[IMGCAP(1)]For many preparers, checklists have replaced the cumbersome organizers, which most clients never completed anyway. But as we draw closer to year’s end, many preparers should be thinking about the things they need to pay attention to before filing season begins.

Chuck McCabe, founder and president of Peoples Income Tax and The Income Tax School, suggests a number of areas that the tax preparation business owner should address.

Developing a detailed practice and procedure manual is very important for tax firms that employ more than a couple of people, and is essential for operating more than one office effectively, according to McCabe.

“As more employees are added, communication and management become more complex. Tax preparers and other tax office employees can no longer turn to the tax business owner whenever they have a question, yet they want things to be done their way. Employees need standard answers to scores of questions.”

The employment agreement should be updated before interviewing, hiring or rehiring tax preparers, McCabe suggested. “Developing an independent tax practice while employed as a tax preparer is a conflict of interest and should not be allowed,” he said. “If an experienced preparer applies and has a number of long-term personal clients, buying the clients might be an option. An alternative might be to exclude existing clients by contract addendum from the non-compete provision in the agreement.”

Now is the time to consider a change in preparer compensation if one is contemplated, according to McCabe. “And the schedule of charges or hourly rates should also be reviewed and any changes made prior to training tax preparers,” he said. The prices of local competitors might be determined through “competitive espionage,” or compared with survey results from national professional associations.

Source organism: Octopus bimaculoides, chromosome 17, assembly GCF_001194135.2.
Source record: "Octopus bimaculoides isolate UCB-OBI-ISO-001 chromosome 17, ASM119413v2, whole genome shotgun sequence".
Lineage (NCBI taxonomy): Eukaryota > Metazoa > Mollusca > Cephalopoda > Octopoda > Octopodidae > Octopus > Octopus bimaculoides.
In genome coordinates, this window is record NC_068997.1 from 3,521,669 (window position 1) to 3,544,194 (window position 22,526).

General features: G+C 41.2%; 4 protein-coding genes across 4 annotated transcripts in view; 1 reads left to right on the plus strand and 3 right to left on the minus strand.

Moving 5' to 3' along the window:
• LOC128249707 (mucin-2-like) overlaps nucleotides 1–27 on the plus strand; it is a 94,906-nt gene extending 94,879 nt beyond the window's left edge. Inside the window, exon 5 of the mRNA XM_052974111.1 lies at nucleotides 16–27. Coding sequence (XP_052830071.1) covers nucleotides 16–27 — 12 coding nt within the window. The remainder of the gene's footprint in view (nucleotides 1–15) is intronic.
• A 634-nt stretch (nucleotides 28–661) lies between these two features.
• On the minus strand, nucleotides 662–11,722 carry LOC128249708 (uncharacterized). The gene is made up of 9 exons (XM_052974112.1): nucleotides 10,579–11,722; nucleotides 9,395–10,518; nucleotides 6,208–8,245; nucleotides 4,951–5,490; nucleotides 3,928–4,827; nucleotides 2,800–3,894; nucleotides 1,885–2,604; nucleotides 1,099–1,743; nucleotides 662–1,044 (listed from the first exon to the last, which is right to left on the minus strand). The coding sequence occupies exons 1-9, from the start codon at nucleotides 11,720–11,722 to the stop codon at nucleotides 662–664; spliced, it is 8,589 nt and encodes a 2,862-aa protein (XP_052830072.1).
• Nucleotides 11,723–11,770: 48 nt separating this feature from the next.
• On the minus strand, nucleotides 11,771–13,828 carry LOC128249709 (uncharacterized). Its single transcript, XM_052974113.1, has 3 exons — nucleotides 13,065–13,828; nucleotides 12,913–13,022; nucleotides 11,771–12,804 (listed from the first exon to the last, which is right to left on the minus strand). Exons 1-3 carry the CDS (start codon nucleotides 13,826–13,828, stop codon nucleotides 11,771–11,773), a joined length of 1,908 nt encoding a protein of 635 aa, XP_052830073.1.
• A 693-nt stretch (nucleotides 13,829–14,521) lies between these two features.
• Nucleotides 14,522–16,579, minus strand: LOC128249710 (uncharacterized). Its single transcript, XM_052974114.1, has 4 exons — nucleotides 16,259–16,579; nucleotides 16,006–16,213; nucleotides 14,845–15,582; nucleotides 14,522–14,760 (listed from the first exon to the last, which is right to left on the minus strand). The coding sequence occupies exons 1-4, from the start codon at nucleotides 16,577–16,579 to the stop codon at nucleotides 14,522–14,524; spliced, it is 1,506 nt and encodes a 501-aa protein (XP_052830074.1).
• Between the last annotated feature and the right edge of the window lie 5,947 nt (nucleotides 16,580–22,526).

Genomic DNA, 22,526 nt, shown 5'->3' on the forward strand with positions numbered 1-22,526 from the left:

Training tax preparers by operating a tax school is a best practice used by every national tax firm since it was developed by H&R Block over 40 years ago, according to McCabe. “There is no obligation for students to work for the tax firm and no commitment for the firm to hire graduates,” he said. ”The teacher has the opportunity to observe students during the tax course and determine which ones would make good employees.”

McCabe recommends early ordering of tax season equipment and supplies. “When purchasing is put off until the last minute, the result is often inferior quality, higher costs and late delivery,” he noted. “Estimates for each item should be obtained from several suppliers and purchase decisions should be based on value for the quality desired.”

Tax office setup should be complete before the start of tax season. “This includes cleaning of exterior signage and windows, as well as all interior fix-up and cleaning. And in addition to a tax law update, preparers should be trained in tax office policies and procedures and client service,” McCabe said. “Training in tax software should also be provided, including tips and shortcuts to increase efficiency in tax preparation.”

A marketing plan should be determined in the months prior to the start of filing season. “This will allow time for refinement as tax season approaches,” McCabe said. “And client retention should be addressed. Year-round communication with clients is essential. Tax organizers or checklists should be mailed or emailed by mid-December to clients with more complex returns. A January client newsletter should be produced with tax tips, as well as information about services offered.”

“Clients with more complex returns could be invited to come in for a year-end tax planning session,” he added. “This meeting provides another ‘touch point’ opportunity to ensure client retention.”

Register or login for access to this item and much more

All Accounting Today content is archived after seven days.

Community members receive:
  • All recent and archived articles
  • Conference offers and updates
  • A full menu of enewsletter options
  • Web seminars, white papers, ebooks

Don't have an account? Register for Free Unlimited Access